Farm Dam Trout Stocking

Snowy Mountains Trout Farm at Tumut provides rainbow trout for farm dam stocking. I work with SMTF and can deliver these fish for you, subject to seasonal availability.  Read on then give me a call. Steve, 0438 403 362.

Please note, rainbow trout are a cool water species. If the summer water temperature 60 centimetres below the surface is greater than 20 degrees centigrade, trout stocking is not recommended. Coastal lakes are not suitable for trout stocking.

From 1 August 2014 there has been a price rise and a new pricing structure to cover large increases in feed and electricity charges (these impact more on larger fish).  For a firm quote email stephenpauldunn@gmail.com

Price guide (please note weights and lengths are approximate ratios and may vary depending on season and condition):

Length mm Weight range grams $/fish Average number per kilo $/kilo
100 11 to 13 1.50 83.3 125.00
150 40 to 50 3.20 22.2 71.11
175 65 to 80 3.80 14.3 54.29

All fish prices are subject to GST.

I charge for delivery at 75 cents/kilometre (which can be shared for multiple deliveries).

A good farm dam with either reasonable weed or good trees and vegetation surrounding it (for terrestrial insects as food) can be stocked with up to 200 small fish (100 mm) for each half hectare of water (1 hectare is around 2.4 acres, or 100 metres by 100 metres). The aim is to have between 60 and 120 kilos of adult fish per hectare once they’ve grown out, and after some of the fish have been lost to predators etc. The better the dam, the more fish you can have in it. To stock at that level you need plenty of deep water (2 metres or  deeper) and good weed beds. A stock of yabbies helps too. For recently built or filled dams, reduce the numbers as there is less food – unless you are prepared to do some modest supplementary feeding.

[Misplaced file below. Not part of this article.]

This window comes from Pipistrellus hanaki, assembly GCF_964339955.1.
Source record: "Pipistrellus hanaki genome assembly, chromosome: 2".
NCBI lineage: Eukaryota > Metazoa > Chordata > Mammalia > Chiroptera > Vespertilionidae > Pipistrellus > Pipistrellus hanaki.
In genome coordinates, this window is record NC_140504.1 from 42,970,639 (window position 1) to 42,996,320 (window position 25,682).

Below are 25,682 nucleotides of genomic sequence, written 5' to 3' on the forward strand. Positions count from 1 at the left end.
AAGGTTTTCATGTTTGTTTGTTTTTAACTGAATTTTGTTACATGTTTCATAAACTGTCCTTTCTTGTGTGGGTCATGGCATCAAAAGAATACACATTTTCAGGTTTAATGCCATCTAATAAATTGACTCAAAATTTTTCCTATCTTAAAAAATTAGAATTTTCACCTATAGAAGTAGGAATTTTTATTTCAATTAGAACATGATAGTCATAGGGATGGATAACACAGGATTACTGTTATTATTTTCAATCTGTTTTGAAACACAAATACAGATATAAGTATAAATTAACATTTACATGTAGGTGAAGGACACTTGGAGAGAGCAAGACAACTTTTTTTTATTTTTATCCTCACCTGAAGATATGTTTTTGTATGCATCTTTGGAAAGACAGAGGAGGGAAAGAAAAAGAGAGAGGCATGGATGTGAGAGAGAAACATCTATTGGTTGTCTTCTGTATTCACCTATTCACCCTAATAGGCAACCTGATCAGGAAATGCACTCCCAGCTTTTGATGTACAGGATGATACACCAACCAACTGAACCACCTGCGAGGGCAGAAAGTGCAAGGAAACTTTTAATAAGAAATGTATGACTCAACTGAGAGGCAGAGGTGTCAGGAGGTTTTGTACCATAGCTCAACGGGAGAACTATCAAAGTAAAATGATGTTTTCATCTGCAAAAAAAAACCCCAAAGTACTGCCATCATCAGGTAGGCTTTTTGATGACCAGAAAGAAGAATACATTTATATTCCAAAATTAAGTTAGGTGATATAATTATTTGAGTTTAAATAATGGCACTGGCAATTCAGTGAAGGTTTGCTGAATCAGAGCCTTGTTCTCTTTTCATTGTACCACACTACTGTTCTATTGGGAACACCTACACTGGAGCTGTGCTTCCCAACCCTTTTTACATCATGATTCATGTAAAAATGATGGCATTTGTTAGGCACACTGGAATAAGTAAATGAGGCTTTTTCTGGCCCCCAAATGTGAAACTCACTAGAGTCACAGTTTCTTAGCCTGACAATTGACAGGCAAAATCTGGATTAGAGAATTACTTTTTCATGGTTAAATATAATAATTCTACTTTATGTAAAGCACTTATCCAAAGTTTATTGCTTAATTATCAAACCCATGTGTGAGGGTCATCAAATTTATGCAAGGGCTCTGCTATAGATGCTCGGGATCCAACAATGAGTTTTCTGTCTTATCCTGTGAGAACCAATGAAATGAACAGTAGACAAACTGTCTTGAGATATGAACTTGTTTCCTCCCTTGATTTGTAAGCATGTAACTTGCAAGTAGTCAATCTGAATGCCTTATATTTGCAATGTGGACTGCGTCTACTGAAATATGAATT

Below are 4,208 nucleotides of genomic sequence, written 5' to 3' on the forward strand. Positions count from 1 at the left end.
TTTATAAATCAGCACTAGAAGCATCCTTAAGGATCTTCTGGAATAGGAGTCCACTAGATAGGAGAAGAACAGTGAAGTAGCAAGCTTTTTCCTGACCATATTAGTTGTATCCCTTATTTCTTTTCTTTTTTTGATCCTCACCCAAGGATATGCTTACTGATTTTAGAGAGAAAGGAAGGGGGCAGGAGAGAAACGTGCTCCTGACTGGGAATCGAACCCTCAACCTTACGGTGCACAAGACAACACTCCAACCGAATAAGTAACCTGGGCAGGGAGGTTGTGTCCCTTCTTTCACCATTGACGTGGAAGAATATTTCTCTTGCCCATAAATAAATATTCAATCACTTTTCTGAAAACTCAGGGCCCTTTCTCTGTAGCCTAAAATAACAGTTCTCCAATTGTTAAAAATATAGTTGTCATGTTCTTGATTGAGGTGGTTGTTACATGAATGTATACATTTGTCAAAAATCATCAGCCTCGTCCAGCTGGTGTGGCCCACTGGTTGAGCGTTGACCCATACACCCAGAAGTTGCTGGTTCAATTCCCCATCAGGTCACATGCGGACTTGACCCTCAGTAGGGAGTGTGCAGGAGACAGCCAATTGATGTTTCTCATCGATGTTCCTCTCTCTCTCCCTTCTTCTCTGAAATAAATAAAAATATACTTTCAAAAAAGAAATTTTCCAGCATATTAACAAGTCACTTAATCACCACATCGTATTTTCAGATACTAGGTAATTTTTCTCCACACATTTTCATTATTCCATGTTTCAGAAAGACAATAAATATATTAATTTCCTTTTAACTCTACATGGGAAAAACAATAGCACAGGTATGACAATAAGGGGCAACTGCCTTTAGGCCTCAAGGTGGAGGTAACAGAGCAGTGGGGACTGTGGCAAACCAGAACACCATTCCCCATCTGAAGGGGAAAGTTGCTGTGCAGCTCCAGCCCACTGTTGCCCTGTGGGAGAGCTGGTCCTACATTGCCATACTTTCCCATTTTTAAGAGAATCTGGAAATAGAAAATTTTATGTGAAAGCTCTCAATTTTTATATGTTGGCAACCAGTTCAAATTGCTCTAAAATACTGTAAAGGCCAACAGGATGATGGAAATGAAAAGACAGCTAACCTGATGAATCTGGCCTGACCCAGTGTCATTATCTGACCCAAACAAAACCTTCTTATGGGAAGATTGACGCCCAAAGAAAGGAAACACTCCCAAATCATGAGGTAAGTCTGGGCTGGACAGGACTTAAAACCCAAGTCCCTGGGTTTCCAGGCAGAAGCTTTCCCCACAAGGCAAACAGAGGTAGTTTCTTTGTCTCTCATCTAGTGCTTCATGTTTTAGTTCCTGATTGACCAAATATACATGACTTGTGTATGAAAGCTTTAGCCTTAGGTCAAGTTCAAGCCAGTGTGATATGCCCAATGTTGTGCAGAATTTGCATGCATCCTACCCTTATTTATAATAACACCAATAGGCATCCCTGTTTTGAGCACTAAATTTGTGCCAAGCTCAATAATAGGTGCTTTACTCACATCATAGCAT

A major challenge is predator control, in particular cormorants, and you must be diligent. A single cormorant on one day will bring 5 mates the next, 10 the day after.  They will eat every fish you stock unless you are there early every morning,and are vigilant through the day, to drive them away. If you intend to shoot cormorants, as wll as being a licensed shooter, you need a permit from NPWS. If you have good weed beds this is less of an issue. If you can keep the fish penned for a while, feeding them up and releasing them over time, this will also help immensely.

Fish can be fed trout feed pellets to help them grow, especially if the lake doesn’t have much natural food (as long as you’re not running an aquaculture operation aiming to sell your fish in which case you need an aquaculture permit from DPI). note that introducing food does increase nutrient levels which will increase the risk of  algal blooms – and can create an oxygen depleted layer in the lake with the risk of inversions and fish mortality. Be prepared to aerate your small lake during hot days in summer.

It is an offence to stock rivers and streams without permission from DPI.

More information at:

http://www.dpi.nsw.gov.au/__data/assets/pdf_file/0019/40663/Fish-in-farm-dams.pdf

http://www.dpi.vic.gov.au/fisheries/recreational-fishing/inland-angling-guide/fish-species/rainbow-trout